Diageo acquires premium cold brew coffee liqueur, Mr Black

Diageo has acquired Mr Black, the Australian premium cold brew coffee liqueur. Mr Black was launched in 2013, by designer Tom Baker and award-winning distiller, Philip Moore, with the vision of bringing the global coffee culture to the world of spirits and cocktails. Mr Black has grown to become the leading premium-priced coffee liqueur in the United States, applying modern coffee brewing techniques and quality sourcing to reinvigorate coffee cocktail culture and consumers’ desire for premium coffee cocktails, such as the espresso martini and coffee old fashioned. In 2015, Diageo acquired a minority stake in Mr Black through Distill Ventures, the Diageo-backed accelerator program. Distill Ventures receives funding from Diageo and works with the company to support entrepreneurs as they launch and grow innovative drinks brands. Co-founder, Tom Baker, will remain actively involved with the brand, working with the Diageo team to build on Mr Black’s success. Claudia Schubert, president, U.S. Spirits and Canada, Diageo, said: “With its award-winning liquid, eye-catching design and packaging, and ability to thrive in culture, we believe Mr Black is just getting started in the dynamic coffee liqueur segment. This acquisition is in line with our strategy to acquire high growth brands in exciting categories, and we are delighted to welcome Mr Black into our portfolio.” Tom Baker, co-founder of Mr Black, said: “Coffee is more than just a drink – it’s a culture, ritual, obsession, aesthetic, experience, tradition and a community. We created Mr Black to embody that culture and inspire people to take their love of coffee into their evening drinks. Diageo understood our vision early on and now, after several years with them as a supporter, we are thrilled to be joining the Diageo family.” Frank Lampen, CEO and co-founder, Distill Ventures, said: “It was love at first taste with Mr Black, and Tom Baker is one of the most intuitive brand builders we’ve had the pleasure of working with. We’re proud to have helped him and his team turn those solid foundations into a commercial success globally and especially in the US.” Mr Black is currently available in 22 countries including Australia, the United Kingdom, and the United States – which is its largest market. The acquisition has been funded through existing cash resources.

Nestlé Confectionery reveals packaging innovations for Quality Street and KitKat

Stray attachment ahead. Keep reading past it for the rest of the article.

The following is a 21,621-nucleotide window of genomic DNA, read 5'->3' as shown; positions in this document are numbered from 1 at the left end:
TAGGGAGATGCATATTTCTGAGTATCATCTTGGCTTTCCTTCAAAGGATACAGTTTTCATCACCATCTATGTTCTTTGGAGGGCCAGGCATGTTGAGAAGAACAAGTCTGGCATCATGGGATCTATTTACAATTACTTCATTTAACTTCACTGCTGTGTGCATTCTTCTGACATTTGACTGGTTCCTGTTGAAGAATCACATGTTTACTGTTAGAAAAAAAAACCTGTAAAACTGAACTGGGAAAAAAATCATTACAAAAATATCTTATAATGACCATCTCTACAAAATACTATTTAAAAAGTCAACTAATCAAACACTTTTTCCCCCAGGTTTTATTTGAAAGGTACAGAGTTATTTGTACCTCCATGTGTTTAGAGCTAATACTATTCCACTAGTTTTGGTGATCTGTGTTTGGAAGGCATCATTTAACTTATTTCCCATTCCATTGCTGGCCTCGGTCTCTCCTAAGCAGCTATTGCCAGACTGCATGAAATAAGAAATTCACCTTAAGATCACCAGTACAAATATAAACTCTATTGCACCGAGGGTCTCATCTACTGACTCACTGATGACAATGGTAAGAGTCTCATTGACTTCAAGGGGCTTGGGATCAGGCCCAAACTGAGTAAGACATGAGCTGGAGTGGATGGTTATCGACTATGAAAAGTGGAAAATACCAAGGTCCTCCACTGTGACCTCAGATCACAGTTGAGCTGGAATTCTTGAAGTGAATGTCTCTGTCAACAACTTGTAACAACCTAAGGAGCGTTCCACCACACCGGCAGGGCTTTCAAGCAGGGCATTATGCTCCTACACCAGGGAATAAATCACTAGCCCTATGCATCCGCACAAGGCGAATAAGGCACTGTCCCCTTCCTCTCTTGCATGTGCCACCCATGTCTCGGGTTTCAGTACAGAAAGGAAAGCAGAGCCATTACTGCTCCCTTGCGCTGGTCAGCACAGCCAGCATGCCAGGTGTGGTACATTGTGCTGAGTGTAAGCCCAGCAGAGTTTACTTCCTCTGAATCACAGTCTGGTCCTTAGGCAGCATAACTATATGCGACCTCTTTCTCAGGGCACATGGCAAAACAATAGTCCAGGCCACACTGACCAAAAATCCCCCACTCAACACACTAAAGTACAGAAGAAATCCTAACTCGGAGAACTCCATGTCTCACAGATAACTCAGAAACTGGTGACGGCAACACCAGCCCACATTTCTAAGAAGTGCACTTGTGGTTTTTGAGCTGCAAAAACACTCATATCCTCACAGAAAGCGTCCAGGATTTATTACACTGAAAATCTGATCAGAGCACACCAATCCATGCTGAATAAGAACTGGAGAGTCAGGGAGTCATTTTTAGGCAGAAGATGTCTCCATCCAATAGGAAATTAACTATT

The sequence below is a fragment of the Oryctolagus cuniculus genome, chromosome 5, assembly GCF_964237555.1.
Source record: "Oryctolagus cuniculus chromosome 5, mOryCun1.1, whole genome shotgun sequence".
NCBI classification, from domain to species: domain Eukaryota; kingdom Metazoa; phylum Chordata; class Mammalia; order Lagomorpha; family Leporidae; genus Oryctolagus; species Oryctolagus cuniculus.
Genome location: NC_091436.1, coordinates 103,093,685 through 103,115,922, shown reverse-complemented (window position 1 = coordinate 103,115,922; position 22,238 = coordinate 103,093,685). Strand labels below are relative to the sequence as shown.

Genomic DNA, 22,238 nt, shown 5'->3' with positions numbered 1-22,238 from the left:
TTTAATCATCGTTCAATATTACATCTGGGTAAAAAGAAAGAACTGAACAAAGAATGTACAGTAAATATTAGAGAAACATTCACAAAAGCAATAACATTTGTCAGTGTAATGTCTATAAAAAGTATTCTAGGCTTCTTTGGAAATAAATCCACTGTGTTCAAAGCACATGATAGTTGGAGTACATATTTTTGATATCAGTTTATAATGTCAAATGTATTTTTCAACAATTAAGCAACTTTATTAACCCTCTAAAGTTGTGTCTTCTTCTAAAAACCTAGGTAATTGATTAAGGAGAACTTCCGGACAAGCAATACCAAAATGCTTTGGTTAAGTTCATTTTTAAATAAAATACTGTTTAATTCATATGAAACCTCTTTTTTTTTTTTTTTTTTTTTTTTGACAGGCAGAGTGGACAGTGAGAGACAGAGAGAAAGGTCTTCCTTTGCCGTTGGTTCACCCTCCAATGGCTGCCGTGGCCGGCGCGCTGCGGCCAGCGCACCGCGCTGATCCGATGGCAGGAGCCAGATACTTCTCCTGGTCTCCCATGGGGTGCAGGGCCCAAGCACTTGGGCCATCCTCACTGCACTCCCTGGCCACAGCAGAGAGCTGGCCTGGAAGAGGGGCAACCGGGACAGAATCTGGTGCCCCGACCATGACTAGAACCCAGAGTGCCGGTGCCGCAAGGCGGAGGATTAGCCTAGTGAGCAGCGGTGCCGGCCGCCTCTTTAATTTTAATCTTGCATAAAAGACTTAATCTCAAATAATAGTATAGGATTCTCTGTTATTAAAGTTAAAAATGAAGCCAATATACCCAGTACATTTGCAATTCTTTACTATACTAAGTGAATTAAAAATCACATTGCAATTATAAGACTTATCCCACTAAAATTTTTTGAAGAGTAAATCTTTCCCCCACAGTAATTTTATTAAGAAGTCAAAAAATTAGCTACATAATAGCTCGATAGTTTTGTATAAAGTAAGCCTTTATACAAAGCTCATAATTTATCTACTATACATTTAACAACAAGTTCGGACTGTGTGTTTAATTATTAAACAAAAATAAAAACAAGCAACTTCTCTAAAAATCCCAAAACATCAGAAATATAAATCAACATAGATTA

Nestlé Confectionery has revealed packaging innovations for two of its best-loved brands – Quality Street and KitKat. In a category first, Quality Street will move to recyclable paper packaging for its twist-wrapped sweets. By replacing the double layer of foil and cellulose with a paper wrap, Quality Street will remove more than two billion pieces of packaging material from the brand’s supply chain. At the same time, KitKat will introduce wrappers made with 80% recycled plastic. These wrappers can be recycled at more than 5,000 supermarkets across the UK – and placed in household recycling in the Republic of Ireland. The rollout will begin this month on the brand’s flagship two-finger products, before being extended across the entire range by 2024. Purchased by more than 6 in 10 households in the UK, KitKat will use the highest proportion of recycled food-grade plastic of any major UK & Ireland confectionery brand. The launch is part of Nestlé’s ongoing commitment towards reducing its environmental impact and supporting a circular economy. This commitment is further demonstrated by the new Quality Street wrappers, which were developed by packaging experts at Nestlé’s research and development centre in York. One innovation is the development of a special vegetable-based coating for the paper, which does not hinder the recycling process. Nine of the 11 Quality Street sweets will move to paper-based packaging. The Orange Crunch and the Green Triangle will remain in their simple foil wrappers as, traditionally, they have not had cellulose wrappers. The transition to paper, which is now underway, will take several months to complete. This means that for Christmas 2022, consumers will find a mix of both the old and new wrappers in their Quality Street cartons, pouches, tubs, and tins. The mix of sweets inside is unchanged. Richard Watson, business executive officer, Nestlé Confectionery, said: “These major packaging innovations have been pioneered by our teams here in the UK. The new KitKat packaging is enabled by a significant upgrade to Nestlé’s York Factory, while the category-leading Quality Street paper twist-wraps have been designed at our Confectionery Product Technology Centre in York, and implemented in Halifax, the home of Quality Street for 87 years. “Nestlé Confectionery is taking a leadership position on packaging sustainability as we work towards reducing our use of virgin plastic by one third and making all our packaging recyclable or reusable within the next three years. The changes we are announcing today have been informed by detailed lifecycle assessments that have enabled us to identify solutions with a lower environmental impact than our current packaging.” The new KitKat packs will feature the Recycle At Store On-Pack Recycling Label (OPRL) – a UK labelling scheme established by the British Retail Consortium (BRC) to help consumers correctly reuse and recycle more material. The wrappers will also provide information about the Recycling Locator Tool – a platform launched by the national WRAP recycling campaign Recycle Now, which guides consumers to their nearest recycling point. Supermarkets including Tesco, Sainsbury’s, Co-op, Aldi, and Waitrose now offer soft plastic recycling facilities in stores, while most consumers in the Republic of Ireland can put soft plastics into household recycling. Helen Bird, head of Business Collaboration, WRAP, said: “Plastic waste is a key concern for most citizens, and for many this is centred on whether it is easy to recycle. Recyclability is complex since it requires the culmination of good design, collection, recycling infrastructure, and importantly, market demand for recycled material into new products and packaging – manufacture is after all, the whole point of recycling. “Plastic wrappers are not yet collected by local authorities, but this is set to change in the coming years. In the meantime, leading supermarkets are providing 5,000 collection points for all types of plastic bags and wrappers. We welcome these new initiatives from Nestlé, founding members of The UK Plastics Pact, to improve the recyclability of Quality Street and using advanced recycling technology to include recycled plastic into its KitKat packaging – something we need to significantly ramp up in the UK, and across the world. We look forward to further roll out.”